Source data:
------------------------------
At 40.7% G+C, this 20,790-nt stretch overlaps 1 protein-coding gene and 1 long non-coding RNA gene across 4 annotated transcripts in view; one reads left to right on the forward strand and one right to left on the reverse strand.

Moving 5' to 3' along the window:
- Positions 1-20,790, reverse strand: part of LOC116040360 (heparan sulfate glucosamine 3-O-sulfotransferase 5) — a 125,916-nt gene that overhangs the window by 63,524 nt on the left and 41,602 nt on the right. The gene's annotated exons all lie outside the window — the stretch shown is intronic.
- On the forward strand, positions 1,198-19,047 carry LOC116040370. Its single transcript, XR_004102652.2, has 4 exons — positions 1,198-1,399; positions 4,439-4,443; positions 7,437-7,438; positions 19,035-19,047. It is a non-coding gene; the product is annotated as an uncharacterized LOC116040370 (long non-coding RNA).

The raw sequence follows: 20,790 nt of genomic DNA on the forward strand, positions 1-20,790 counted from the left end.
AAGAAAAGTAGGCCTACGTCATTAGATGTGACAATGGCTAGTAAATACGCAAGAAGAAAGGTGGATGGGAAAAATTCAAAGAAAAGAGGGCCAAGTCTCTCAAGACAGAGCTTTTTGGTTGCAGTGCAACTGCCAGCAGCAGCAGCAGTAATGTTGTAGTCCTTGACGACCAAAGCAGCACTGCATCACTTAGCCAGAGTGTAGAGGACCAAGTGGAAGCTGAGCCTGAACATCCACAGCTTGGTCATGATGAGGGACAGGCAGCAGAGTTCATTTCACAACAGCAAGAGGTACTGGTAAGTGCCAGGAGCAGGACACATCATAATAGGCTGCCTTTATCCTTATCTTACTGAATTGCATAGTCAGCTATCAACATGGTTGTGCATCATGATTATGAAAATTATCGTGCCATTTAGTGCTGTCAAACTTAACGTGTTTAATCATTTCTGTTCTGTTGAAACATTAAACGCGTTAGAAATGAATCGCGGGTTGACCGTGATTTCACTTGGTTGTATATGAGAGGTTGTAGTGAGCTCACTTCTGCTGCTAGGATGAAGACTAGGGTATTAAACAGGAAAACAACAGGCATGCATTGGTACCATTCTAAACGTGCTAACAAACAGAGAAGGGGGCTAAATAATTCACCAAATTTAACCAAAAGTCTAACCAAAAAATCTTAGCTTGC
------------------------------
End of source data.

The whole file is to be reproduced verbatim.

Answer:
At 40.7% G+C, this 20,790-nt stretch overlaps 1 protein-coding gene and 1 long non-coding RNA gene across 4 annotated transcripts in view; one reads left to right on the forward strand and one right to left on the reverse strand.

Moving 5' to 3' along the window:
- Positions 1-20,790, reverse strand: part of LOC116040360 (heparan sulfate glucosamine 3-O-sulfotransferase 5) — a 125,916-nt gene that overhangs the window by 63,524 nt on the left and 41,602 nt on the right. The gene's annotated exons all lie outside the window — the stretch shown is intronic.
- On the forward strand, positions 1,198-19,047 carry LOC116040370. Its single transcript, XR_004102652.2, has 4 exons — positions 1,198-1,399; positions 4,439-4,443; positions 7,437-7,438; positions 19,035-19,047. It is a non-coding gene; the product is annotated as an uncharacterized LOC116040370 (long non-coding RNA).

The raw sequence follows: 20,790 nt of genomic DNA on the forward strand, positions 1-20,790 counted from the left end.
AAGAAAAGTAGGCCTACGTCATTAGATGTGACAATGGCTAGTAAATACGCAAGAAGAAAGGTGGATGGGAAAAATTCAAAGAAAAGAGGGCCAAGTCTCTCAAGACAGAGCTTTTTGGTTGCAGTGCAACTGCCAGCAGCAGCAGCAGTAATGTTGTAGTCCTTGACGACCAAAGCAGCACTGCATCACTTAGCCAGAGTGTAGAGGACCAAGTGGAAGCTGAGCCTGAACATCCACAGCTTGGTCATGATGAGGGACAGGCAGCAGAGTTCATTTCACAACAGCAAGAGGTACTGGTAAGTGCCAGGAGCAGGACACATCATAATAGGCTGCCTTTATCCTTATCTTACTGAATTGCATAGTCAGCTATCAACATGGTTGTGCATCATGATTATGAAAATTATCGTGCCATTTAGTGCTGTCAAACTTAACGTGTTTAATCATTTCTGTTCTGTTGAAACATTAAACGCGTTAGAAATGAATCGCGGGTTGACCGTGATTTCACTTGGTTGTATATGAGAGGTTGTAGTGAGCTCACTTCTGCTGCTAGGATGAAGACTAGGGTATTAAACAGGAAAACAACAGGCATGCATTGGTACCATTCTAAACGTGCTAACAAACAGAGAAGGGGGCTAAATAATTCACCAAATTTAACCAAAAGTCTAACCAAAAAATCTTAGCTTGC